Date: Wed Feb 14 12:44:12 2007

Author: Cliff Bettis

Subject: Re: Incandescent Bulb Destruction and Uses

Post:
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Assuming a light bulb in parallel with an electromagnet coil, powered by =
a power supply through a switch:

When you disconnect the power, the collapsing magnetic field tries to =
keep the current in the coil from changing. The only path for it to go =
through, is the hapless light bulb. The EMF developed across the bulb =
will be in the ratio of the filament resistance to coil resistance. For =
a 25 W bulb the operating temperature resistance is about 400 ohms. The =
coil resistance might be as little as a couple of dozen; so if you =
originally had 100 V across the coil light bulb parallel combination, =
when you open the switch removing the power supply, the EMF across the =
bulb could easily be thousands of volts (RIP bulb). By the way the =
current switches directions in the bulb when you open the switch.

I am surprised no one has mentioned 5D20.60 (Conduction in Glass) as a =
use for an old incandescent bulb.

Cliff
----- Original Message -----=20
From: William Maddox=20
To: tap-l@lists.ncsu.edu=20
Sent: Wednesday, February 14, 2007 9:41 AM
Subject: Re: [tap-l] Incandescent Bulb Destruction and Uses


From: WC Maddox

Save them for series and parallel circuit demos. Fluorescent bulbs =
work in parallel but there is a time delay before coming to full =
brightness. The ones I tried did not work in series. Instead got one =
bright, one dim, one no glow. Could be used but explanation more =
complicated. Need higher voltage power supply or lower voltage =
fluorescent bulbs for series circuit.

If you have a large horseshoe magnet and a setup like =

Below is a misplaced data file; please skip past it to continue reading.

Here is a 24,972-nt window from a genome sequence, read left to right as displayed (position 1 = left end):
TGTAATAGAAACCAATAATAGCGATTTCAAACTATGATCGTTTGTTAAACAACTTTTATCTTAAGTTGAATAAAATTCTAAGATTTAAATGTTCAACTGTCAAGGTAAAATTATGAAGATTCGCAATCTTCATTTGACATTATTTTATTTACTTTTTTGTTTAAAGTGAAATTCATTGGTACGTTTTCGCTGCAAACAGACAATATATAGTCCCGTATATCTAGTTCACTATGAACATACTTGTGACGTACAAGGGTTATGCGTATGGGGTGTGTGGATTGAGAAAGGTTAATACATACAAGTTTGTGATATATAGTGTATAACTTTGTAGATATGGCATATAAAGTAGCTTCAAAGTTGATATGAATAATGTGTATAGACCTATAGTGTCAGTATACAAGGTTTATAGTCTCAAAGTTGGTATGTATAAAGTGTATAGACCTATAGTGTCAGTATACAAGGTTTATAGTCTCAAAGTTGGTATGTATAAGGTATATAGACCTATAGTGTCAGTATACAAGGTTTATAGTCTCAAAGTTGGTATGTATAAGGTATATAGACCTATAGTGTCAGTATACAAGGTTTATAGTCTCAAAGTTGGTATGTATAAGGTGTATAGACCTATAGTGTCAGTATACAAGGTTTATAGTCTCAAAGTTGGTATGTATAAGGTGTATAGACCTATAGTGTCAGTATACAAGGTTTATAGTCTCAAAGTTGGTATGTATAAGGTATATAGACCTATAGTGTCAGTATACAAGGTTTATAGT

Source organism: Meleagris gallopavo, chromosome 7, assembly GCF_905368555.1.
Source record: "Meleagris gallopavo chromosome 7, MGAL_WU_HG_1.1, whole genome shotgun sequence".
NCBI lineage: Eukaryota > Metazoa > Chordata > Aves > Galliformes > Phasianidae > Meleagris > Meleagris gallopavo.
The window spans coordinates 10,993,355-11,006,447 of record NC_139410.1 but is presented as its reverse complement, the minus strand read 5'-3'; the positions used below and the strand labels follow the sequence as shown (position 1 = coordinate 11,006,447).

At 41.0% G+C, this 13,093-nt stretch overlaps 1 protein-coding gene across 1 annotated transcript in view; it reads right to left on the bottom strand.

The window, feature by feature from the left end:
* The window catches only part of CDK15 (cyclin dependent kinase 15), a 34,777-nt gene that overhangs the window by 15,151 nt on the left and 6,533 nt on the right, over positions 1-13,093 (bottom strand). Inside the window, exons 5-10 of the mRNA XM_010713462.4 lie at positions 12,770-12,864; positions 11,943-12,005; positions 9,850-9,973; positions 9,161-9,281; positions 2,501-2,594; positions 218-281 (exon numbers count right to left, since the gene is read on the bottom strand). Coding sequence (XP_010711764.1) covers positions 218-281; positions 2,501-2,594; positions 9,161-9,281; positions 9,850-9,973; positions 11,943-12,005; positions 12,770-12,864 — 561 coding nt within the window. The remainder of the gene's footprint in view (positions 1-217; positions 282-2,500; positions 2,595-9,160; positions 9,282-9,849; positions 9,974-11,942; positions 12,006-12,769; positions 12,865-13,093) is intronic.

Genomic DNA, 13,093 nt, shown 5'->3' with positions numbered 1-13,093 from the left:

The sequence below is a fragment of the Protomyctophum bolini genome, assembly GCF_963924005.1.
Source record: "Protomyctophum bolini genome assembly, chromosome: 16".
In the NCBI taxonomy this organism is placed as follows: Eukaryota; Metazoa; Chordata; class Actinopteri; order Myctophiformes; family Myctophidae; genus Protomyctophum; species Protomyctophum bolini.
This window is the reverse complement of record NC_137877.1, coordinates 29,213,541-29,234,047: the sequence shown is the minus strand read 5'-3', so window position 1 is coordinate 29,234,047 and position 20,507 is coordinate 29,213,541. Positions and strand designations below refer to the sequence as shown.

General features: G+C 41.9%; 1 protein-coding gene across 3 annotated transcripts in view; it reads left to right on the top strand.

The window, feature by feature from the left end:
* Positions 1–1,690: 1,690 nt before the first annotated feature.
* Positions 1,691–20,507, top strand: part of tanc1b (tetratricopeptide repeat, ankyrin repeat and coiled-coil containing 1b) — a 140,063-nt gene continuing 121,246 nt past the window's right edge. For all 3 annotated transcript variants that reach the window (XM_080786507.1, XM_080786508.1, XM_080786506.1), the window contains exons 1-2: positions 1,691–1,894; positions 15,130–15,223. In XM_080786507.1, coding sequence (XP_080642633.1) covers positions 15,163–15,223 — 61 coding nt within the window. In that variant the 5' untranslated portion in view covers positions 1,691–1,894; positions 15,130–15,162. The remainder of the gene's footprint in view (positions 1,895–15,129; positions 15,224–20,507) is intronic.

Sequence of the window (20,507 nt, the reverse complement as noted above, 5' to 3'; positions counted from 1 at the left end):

http://electro.physics.auburn.edu/~demo/em/5j/5j20_20.htm put the switch =
contacts between poles of the magnet. When you jerk open the switch you =
will get a bright flash. If you use 15 or 25 W bulbs the filament is =
sometimes burned out. If anyone knows what is happening, Dr. Williams at =
Auburn would like to know. He came up with this modification of time =
delay experiment. It is more than the discharge of the energy stored in =
coil and V=3D-Ldi/dt. The bulbs don't burn out if you don't use magnet.

End Message



At 08:35 AM 2/14/2007, you wrote:

I have two related questions. I have been replacing my incandescent =
bulbs with CFLs and not waiting until the bulbs burn out. As a result I =
have about a dozen various incandescent bulbs for which I have no good =
use. Rather then give them away or sell them, and have their energy use =
contribute to global warming...I was wondering if there are any good =
demonstrations or labs that safely destroy these bulbs that I could use =
over time.
=20
Secondly, is there a searchable archive of this list, and if so =
where is it kept?
=20
Sincerely,
Don B. Cameron
Physics / Chemistry / Earth / Fitness
University of Denver H.S.
2393 South York St.
Denver, CO 80208
dcameron@du.edu